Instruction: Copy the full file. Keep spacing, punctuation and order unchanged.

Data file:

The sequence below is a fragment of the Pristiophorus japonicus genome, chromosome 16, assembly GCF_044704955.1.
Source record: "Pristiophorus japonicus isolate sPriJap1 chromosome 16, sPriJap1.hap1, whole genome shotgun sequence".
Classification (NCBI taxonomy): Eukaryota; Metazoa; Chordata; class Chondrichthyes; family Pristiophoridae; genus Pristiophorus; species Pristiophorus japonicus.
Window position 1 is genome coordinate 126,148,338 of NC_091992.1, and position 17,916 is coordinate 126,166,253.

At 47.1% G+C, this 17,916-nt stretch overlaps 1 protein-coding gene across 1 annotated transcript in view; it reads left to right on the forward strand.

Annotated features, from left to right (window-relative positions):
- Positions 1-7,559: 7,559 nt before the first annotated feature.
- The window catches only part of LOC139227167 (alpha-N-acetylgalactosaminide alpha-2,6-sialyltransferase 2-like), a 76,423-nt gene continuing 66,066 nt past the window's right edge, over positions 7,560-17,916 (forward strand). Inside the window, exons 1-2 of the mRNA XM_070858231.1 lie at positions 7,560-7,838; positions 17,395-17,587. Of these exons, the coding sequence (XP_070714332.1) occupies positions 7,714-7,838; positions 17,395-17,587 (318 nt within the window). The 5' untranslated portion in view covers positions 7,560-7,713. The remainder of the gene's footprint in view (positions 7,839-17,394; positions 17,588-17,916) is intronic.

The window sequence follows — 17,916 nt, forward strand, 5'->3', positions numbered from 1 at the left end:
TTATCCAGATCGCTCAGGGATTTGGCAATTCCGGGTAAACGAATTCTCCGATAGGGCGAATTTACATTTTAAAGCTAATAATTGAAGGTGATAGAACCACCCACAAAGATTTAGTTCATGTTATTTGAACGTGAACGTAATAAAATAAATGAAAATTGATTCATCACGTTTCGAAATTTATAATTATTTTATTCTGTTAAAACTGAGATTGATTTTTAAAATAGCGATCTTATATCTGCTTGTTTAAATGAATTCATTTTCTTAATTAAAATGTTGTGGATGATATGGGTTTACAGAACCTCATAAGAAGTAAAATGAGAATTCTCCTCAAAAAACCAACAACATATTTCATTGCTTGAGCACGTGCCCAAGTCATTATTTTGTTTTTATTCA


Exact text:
The sequence below is a fragment of the Pristiophorus japonicus genome, chromosome 16, assembly GCF_044704955.1.
Source record: "Pristiophorus japonicus isolate sPriJap1 chromosome 16, sPriJap1.hap1, whole genome shotgun sequence".
Classification (NCBI taxonomy): Eukaryota; Metazoa; Chordata; class Chondrichthyes; family Pristiophoridae; genus Pristiophorus; species Pristiophorus japonicus.
Window position 1 is genome coordinate 126,148,338 of NC_091992.1, and position 17,916 is coordinate 126,166,253.

At 47.1% G+C, this 17,916-nt stretch overlaps 1 protein-coding gene across 1 annotated transcript in view; it reads left to right on the forward strand.

Annotated features, from left to right (window-relative positions):
- Positions 1-7,559: 7,559 nt before the first annotated feature.
- The window catches only part of LOC139227167 (alpha-N-acetylgalactosaminide alpha-2,6-sialyltransferase 2-like), a 76,423-nt gene continuing 66,066 nt past the window's right edge, over positions 7,560-17,916 (forward strand). Inside the window, exons 1-2 of the mRNA XM_070858231.1 lie at positions 7,560-7,838; positions 17,395-17,587. Of these exons, the coding sequence (XP_070714332.1) occupies positions 7,714-7,838; positions 17,395-17,587 (318 nt within the window). The 5' untranslated portion in view covers positions 7,560-7,713. The remainder of the gene's footprint in view (positions 7,839-17,394; positions 17,588-17,916) is intronic.

The window sequence follows — 17,916 nt, forward strand, 5'->3', positions numbered from 1 at the left end:
TTATCCAGATCGCTCAGGGATTTGGCAATTCCGGGTAAACGAATTCTCCGATAGGGCGAATTTACATTTTAAAGCTAATAATTGAAGGTGATAGAACCACCCACAAAGATTTAGTTCATGTTATTTGAACGTGAACGTAATAAAATAAATGAAAATTGATTCATCACGTTTCGAAATTTATAATTATTTTATTCTGTTAAAACTGAGATTGATTTTTAAAATAGCGATCTTATATCTGCTTGTTTAAATGAATTCATTTTCTTAATTAAAATGTTGTGGATGATATGGGTTTACAGAACCTCATAAGAAGTAAAATGAGAATTCTCCTCAAAAAACCAACAACATATTTCATTGCTTGAGCACGTGCCCAAGTCATTATTTTGTTTTTATTCA